Perhaps someone should organise a basic corporate finance tutorial for the Rudd cabinet. And perhaps a quick primer on the psychology of markets and corporations.
Last week there were reports from attendees at an investment bank seminar with Wayne Swan that the Treasurer didn’t appear to understand the difference between the risk-free rate and a company’s cost of capital. Apparently, according to the attendees, he thought they were the same.
One might have thought that, surely, they were mistaken. They must have misheard him.
The risk-free rate, presently about 5.7%, is the 10-year bond rate. It reflects the cost of federal government borrowings, with the risk to the buyer of the bonds reduced by the government’s taxing powers. A company’s cost of capital is the weighted average cost of both its debt (priced with a risk premium against the risk-free rate) and its equity, which carries its own risk premium.
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A company’s weighted average cost of capital (WACC) will vary from company to company, depending on the mix of debt and equity in its balance sheet, perceptions of its specific levels of risk and of its prospects. Resource companies, because of the volatility of commodity prices and demand, tend to be very conservative — BHP is funded about 15% by net debt and 85 per cent by far more expensive equity.
Last night, on the ABC’s Q&A program, the finance minister, Lindsay Tanner — generally regarded as the most financially literate person in the government — was asked by host Tony Jones who decided what a “super profit” was.
He started by comparing the proposed resource super profits tax (RSPT) with the petroleum resources rent tax, which he said, correctly, had a five percentage point “factor” on top of the bond rate before the super tax cuts in.
“This one (the RSPT) doesn’t but there’s one other key difference. There’s swings and roundabouts here and that is that this tax proposal is also rebating losses.
“So, in other words, we are saying to the miners not only will we take 40% of your — above a basic cost of capital (my emphasis) — profit, we will also rebate you 40% on losses and that will be transferable,” he said.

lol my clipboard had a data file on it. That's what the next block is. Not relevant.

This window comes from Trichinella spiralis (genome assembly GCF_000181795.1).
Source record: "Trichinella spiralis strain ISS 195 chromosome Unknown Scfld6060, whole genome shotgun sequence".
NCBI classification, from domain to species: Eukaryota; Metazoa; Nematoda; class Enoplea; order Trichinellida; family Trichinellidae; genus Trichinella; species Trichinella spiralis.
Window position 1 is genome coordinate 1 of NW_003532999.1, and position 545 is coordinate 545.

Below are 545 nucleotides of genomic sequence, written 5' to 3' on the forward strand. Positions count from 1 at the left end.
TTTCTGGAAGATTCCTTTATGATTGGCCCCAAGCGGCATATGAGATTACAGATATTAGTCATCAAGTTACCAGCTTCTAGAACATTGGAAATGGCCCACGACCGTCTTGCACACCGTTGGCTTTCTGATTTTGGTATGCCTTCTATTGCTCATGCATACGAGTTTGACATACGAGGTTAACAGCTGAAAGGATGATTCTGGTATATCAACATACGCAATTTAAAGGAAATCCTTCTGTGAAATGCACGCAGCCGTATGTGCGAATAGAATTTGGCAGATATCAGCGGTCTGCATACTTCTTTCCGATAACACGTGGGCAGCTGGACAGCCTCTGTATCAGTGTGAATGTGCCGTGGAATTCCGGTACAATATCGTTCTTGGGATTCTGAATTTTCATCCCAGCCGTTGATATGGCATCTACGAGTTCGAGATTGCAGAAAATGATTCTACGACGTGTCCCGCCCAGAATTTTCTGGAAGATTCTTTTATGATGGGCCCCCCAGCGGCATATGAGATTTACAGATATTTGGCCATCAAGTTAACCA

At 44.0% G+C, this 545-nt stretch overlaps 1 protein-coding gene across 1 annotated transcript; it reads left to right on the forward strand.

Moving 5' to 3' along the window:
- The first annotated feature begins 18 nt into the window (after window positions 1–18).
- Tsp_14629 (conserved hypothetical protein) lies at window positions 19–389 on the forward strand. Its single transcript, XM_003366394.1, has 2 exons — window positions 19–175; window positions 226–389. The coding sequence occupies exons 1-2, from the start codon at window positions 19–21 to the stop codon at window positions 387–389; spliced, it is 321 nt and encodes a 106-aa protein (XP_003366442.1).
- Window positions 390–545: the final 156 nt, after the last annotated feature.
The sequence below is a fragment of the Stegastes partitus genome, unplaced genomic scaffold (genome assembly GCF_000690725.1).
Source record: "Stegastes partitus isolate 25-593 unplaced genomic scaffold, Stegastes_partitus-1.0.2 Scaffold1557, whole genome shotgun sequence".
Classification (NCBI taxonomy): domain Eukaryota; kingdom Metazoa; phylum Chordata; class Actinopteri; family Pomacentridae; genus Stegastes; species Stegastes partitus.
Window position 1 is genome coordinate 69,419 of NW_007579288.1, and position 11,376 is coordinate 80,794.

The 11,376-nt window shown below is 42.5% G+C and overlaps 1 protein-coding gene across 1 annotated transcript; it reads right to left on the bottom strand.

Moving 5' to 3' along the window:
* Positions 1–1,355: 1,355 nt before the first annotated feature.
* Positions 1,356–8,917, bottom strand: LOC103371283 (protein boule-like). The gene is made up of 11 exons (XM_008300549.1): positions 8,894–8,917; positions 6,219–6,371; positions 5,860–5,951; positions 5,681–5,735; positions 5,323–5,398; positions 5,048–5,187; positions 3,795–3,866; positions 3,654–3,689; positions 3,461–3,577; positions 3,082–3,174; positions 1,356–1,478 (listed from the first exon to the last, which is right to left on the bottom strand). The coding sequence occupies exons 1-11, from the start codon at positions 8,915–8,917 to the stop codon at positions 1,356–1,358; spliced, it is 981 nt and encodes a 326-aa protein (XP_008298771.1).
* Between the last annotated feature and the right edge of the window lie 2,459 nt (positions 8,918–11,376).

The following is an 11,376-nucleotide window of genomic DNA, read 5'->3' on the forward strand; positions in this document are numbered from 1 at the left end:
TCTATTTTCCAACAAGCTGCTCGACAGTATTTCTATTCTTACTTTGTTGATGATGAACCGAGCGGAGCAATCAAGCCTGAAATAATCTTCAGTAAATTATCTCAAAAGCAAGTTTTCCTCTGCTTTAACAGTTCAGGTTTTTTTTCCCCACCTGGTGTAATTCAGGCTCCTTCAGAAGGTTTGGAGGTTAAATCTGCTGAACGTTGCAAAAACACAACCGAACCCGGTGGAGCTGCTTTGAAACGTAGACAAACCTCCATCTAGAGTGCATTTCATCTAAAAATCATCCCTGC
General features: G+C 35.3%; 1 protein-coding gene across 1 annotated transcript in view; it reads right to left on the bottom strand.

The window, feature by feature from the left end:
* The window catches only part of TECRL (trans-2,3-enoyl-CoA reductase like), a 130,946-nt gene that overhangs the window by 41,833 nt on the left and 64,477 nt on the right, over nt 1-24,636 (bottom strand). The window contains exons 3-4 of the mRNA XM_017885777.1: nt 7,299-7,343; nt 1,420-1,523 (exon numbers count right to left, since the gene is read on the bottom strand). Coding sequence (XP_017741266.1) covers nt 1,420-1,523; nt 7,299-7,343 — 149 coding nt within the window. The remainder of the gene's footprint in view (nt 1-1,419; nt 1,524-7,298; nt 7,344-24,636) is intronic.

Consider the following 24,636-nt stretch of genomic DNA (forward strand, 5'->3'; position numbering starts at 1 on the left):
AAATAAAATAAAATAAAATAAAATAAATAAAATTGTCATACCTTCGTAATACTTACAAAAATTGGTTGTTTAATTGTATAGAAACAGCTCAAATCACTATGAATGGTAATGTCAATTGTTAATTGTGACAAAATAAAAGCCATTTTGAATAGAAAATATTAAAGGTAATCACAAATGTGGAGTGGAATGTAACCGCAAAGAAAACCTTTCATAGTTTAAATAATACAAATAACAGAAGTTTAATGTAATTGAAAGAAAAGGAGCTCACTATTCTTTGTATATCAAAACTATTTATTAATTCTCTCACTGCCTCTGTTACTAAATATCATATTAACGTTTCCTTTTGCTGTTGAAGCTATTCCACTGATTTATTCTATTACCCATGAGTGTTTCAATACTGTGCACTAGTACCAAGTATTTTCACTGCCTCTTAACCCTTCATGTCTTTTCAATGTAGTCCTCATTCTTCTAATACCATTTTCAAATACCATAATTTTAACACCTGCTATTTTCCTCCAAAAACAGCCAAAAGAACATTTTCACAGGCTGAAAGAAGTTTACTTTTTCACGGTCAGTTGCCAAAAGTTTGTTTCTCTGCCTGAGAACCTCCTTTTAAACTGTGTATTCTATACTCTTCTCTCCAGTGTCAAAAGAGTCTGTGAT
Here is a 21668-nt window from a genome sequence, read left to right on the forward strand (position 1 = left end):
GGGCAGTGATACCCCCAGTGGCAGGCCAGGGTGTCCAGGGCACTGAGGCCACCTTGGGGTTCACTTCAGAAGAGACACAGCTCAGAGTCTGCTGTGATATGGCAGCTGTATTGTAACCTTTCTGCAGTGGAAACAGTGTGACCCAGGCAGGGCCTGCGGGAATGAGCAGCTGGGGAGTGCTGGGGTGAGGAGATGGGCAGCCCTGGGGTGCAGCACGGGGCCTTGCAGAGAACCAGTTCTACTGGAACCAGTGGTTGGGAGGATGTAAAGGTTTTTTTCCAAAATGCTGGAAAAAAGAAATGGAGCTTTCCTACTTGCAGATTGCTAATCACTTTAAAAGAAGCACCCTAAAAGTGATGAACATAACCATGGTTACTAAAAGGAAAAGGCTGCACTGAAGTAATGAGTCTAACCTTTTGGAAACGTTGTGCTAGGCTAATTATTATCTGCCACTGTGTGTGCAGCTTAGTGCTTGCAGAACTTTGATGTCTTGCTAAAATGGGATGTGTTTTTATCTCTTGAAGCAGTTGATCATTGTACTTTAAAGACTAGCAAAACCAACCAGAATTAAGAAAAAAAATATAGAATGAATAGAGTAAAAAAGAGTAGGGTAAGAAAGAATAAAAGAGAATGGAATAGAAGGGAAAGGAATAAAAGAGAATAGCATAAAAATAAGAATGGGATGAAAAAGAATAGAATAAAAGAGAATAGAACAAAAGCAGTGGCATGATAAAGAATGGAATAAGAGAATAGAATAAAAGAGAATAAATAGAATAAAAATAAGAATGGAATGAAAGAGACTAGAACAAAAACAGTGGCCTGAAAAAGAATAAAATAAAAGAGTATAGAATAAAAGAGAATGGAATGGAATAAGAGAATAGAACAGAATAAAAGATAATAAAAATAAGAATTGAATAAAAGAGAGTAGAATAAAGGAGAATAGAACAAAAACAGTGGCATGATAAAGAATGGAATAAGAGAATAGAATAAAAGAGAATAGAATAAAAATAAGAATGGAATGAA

So another economic minister apparently doesn’t appreciate the vast distinction between a risk free rate and a WACC. Given that in the case of a resource company its WACC would be in the mid-teens, if not higher — and they need a project to generate a margin above their WACC if it isn’t going to destroy shareholder value — perhaps it’s not surprising that the Rudd government doesn’t appear to believe the sector’s cries of anguish.
The government, of course, is happy to spend $43 billion of taxpayer funds on the national broadband network for a prospective return, based on very optimistic assumptions, of about six per cent, with Tanner and Conroy arguing at the unveiling of the NBN implementation study that because the projected return was above the bond rate that meant the NBN was financially viable.
As Melbourne Business School’s Paul Kerin pointed out forcefully in The Australian last week the risk-free rate reflects the risk of the government defaulting on its borrowings, not the riskiness of a particular project or the return required to compensate for the risk.
The government’s own agencies — including Tanner’s finance department — say that analysis of public sector projects should use private sector discount rates for analogous projects.
Thus the risk-free rate is no guide to financial viability, let alone super-profitability.
The concept of symmetry that underpins the RSPT — that in return for grabbing 58% of the profits of the established projects the government will expose itself to 40% of the losses of failed projects — is just as flawed, while Ken Henry’s view that taxing the most profitable mines to encourage more marginal productions is simply weird.
Is there a miner out there who will regard the prospect of “only” losing 60% of their capital as an incentive to invest?
The resource sector is by nature optimistic. Even the smallest of mining companies dream of finding the big deposit. They — and, more particularly, their financiers — aren’t after marginal projects that could be wiped out the moment (which may be arriving) the Chinese economy hiccups, even if the taxpayer is going to be exposed to 40% of the downside.
The big miners, such as BHP Billiton or Rio Tinto and Xstrata, can’t, of course, shift the Pilbara or Queensland’ coal fields, but they can’t be forced to commit new capital to them. Canada, with an effective tax rate of 23 per cent, has already said it would be happy to have their capital. Brazil, with rates that range between 27 per cent and 38 per cent, won’t complain if they invest there.
If the RSPT were genuinely a tax on super or windfall profitability — closer in structure and detail to the PRRT and without the elements that effectively socialise and nationalise the profits of our biggest and lowest-cost mines — the resource sector would accept it.
That would, of course, require an understanding of the risks involved in committing billions of dollars to projects that will run over decades and numerous commodity cycles — and the returns the companies and their investors require to compensate them for those risks. The bond rate won’t do it.